It’s not unprecedented for a manager to change teams, even while still under contract as Melvin is, for one more year at $4 million.
Sometimes in these situations clubs work out some kind of compensation. In fact, it’s how Melvin’s managerial career began. The Tampa Bay Rays traded outfielder (and future Giant) Randy Winn to the Seattle Mariners for the opportunity to hire Lou Piniella, opening up the position for Melvin.
Then again, that’s not always the case. When Melvin was hired in San Diego, he had a year remaining on his contract in Oakland, but the A’s demanded no compensation, satisfied to free themselves of the salary. The Padres were also happy to let Bruce Bochy abscond to San Francisco after 12 seasons.
If the Melvin-Preller dynamic in San Diego really is untenable, then perhaps this is the easiest solution for all sides. Melvin is let out of the last year of his contract and allowed to return home. The Padres get out from their financial commitment. Preller gets out of firing a fourth manager in 10 years. And the Giants get the guy they wanted all along.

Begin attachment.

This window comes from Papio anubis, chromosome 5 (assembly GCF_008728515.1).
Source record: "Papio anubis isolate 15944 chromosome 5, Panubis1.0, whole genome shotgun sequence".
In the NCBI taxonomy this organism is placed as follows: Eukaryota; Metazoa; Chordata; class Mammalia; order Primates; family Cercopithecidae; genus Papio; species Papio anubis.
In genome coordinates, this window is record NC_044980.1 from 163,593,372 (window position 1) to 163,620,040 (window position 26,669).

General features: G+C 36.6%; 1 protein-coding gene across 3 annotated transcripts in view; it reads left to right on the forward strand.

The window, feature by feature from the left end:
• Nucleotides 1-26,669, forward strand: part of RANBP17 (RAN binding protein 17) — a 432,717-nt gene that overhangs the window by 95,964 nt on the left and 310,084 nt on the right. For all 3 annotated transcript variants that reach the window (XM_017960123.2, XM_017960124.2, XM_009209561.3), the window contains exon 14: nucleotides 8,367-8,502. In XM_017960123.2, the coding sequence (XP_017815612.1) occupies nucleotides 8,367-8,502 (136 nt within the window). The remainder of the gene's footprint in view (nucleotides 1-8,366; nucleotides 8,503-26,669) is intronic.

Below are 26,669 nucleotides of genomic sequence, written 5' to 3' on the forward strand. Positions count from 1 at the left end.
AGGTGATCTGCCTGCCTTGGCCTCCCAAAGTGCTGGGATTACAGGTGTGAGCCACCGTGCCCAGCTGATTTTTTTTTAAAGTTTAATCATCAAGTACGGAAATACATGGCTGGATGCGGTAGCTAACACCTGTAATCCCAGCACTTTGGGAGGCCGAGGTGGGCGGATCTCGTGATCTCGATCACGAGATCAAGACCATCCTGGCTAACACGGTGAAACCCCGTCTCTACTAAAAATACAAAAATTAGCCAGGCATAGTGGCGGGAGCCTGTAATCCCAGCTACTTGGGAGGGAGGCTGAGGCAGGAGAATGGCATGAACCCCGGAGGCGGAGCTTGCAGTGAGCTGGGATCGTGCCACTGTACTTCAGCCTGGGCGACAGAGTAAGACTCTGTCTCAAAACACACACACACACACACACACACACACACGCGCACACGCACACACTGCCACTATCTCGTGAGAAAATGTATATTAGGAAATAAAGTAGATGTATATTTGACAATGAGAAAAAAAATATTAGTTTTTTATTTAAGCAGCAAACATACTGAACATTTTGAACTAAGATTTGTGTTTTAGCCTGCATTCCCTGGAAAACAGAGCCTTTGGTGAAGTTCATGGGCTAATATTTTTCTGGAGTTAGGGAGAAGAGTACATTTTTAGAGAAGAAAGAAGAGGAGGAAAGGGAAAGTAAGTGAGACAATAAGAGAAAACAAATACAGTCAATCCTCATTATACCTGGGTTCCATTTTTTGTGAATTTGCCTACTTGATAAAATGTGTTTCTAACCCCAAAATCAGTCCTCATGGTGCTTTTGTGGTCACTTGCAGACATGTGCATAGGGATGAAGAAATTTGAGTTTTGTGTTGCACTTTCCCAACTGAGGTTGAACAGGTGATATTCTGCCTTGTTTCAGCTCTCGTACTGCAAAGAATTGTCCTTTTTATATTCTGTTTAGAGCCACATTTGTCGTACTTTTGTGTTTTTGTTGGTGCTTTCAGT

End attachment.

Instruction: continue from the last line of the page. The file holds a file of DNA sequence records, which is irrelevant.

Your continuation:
— Were Melvin to be hired, his coaching staff would likely be made up of some holdovers from the previous regime and some newcomers. Among the coaches he could bring with him from San Diego, according to the San Francisco Chronicle, is third base coach Matt Williams, who spent 10 seasons with the Giants from 1987-96. Former players in consideration for other roles include Pat Burrell and Ryan Vogelsong, who both currently hold positions inside the organization.
— In an ideal scenario, the Giants would have a presumed successor lined up behind Melvin, who has not committed to managing beyond next season. With Terry Francona stepping down and Buck Showalter being let go, Melvin is currently the fifth-oldest manager under contract. An obvious candidate would be Stephen Vogt, who played under Melvin and has already been interviewed by the Giants for the open position.
The Giants, however, would likely have to gain additional permission from the Mariners, where he was the bullpen and quality control coach last season, if Vogt is even available. According to ESPN’s Jeff Passan, Vogt has emerged as a “serious candidate” for the job in Cleveland.